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Exploring Ikat Textiles

I have loved Ikat fabrics for as long as I can remember. The striated, colorful designs combine symmetry with a painterly feel that my eyes find truly exciting.

The word ‘Ikat’ is the Indonesian word for ‘bind’. When the warp threads of a fabric are tied and dyed in carefully calculated bundles, a design is created before the warp is even on the loom. The figures and patterns emerge as the fabric is woven.

Ikat fabrics exist in cultures as far apart as Indonesia, Africa, India, South America, Central Asia and Japan. Head to Wikipedia for a really exhaustive article on this textile technique.

(Photo credit: @ikatbyfelli

In one of the first workshops I taught on quilting with silk, participants were invited to bring their silk fabrics to show. So many of us had collected silk fabrics from saris, kimono, cheongsams and neckties. But one student produced a length of shiny, gaudy stuff that got me really intrigued. I had never seen fabric like it. We all hazarded our best guesses as to where it was made - China? India? Mexico? - but it was only after scouring the internet that we learned this fabric was made in Uzbekistan. Read more in this article from Cloth Roads about the fascinating history of Uzbek Ikat textiles. The town of Margilon, in the Fergana Valley, is a textile hub. It’s on my short list of places to go - with an empty suitcase for all those luscious Ikats!

I was overwhelmed when my workshop student handed me the fabulous fabric and said ‘You’ll do something wonderful with it!’. So of course I did what quilters so often do with beautiful fabric: I put it away in a drawer. For two years.

As many of us have discovered, there’s nothing quite like a pandemic to make you turn to your stash. The Uzbek Ikat called my name at the start of this year and I finally took my scissors to it. It’s slippery, satin weave stuff, possibly with some rayon content, and it may even have a cotton weft. Careful handling is required. I used a fabric foundation to add accuracy and stability to my design. The zig zags, points and angles of the design inspired me to fussy cut wedges from the fabric and bring them together to create kaleidoscopic circles. I couldn’t always get 8 wedges that looked the same, which led to combining four pieces of one pattern with four of another.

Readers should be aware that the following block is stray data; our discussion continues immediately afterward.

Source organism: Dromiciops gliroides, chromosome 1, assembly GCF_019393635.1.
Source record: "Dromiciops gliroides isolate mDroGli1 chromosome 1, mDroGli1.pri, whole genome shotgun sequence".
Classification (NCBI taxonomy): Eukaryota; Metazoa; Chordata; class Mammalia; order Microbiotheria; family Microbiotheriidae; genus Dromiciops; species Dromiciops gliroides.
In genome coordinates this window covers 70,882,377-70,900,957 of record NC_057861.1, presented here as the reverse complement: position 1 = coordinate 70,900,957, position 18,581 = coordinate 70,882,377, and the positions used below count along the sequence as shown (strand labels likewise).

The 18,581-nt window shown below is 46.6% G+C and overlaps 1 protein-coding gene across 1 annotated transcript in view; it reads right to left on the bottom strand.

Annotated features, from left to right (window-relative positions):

Gradually nine circles emerged and I had used up just about every last scrap of the fabric.

I set the circles in black dupioni silk, punctuated the design with stars, and sketched some quilting designs for my long-arm quilter inspired by Uzbek embroideries. I love this quilt but it doesn’t feel finished to me. I plan to add a fancy border and binding when time allows me to get back to work on it.

(Quilting by Kathy Ritter at New Pieces, Berkeley CA)

It was while I was piecing this quilt that I ran an errand to the post office and passed a sign advertising an estate sale. Among the pots, pans, linens and furniture I was amazed to find 13 yards of bright, shiny Uzbek Ikat. Talk about serendipity, synchronicity and sheer destiny! I snapped it up for $20. Another ikat quilt was in my future.

Some time ago I made a silk quilt using the Rising Star pattern, a Foundation by the Yard design from Benartex.

I saw potential in this pattern for exploring color transparencies and overlapping motifs. Drawing my color palette from my Ikat fabric, I created this hexagonal center motif.

With more fussy cutting, I’ve added an Ikat border, followed by some strips of black silk. And here’s where I’m at:

It’s a WIP, stalled for the moment by other projects taking priority. I can’t wait to get back to it and spend time again with that shiny, gaudy stuff from the far away Fergana Valley.

178 views3 comments


Nov 04, 2021

Really enjoyed the article and love your “vision” for challenging fabrics. I have many pieces that have been held way longer than two years.


Nov 04, 2021

I've always loved Ikat, too, and I'm glad you shared a bit about how it's made. Very interesting. I had to laugh just a little when you said it sat in a drawer for 2 years. Of course it did! lol But when you did cut into it, it seems you did it with purpose and met with great success. Congratulations! The wedges are a brilliant idea for dealing with a busy, crazy print! Juna


Nov 03, 2021

So interesting and informative. Your piece are spectacular.



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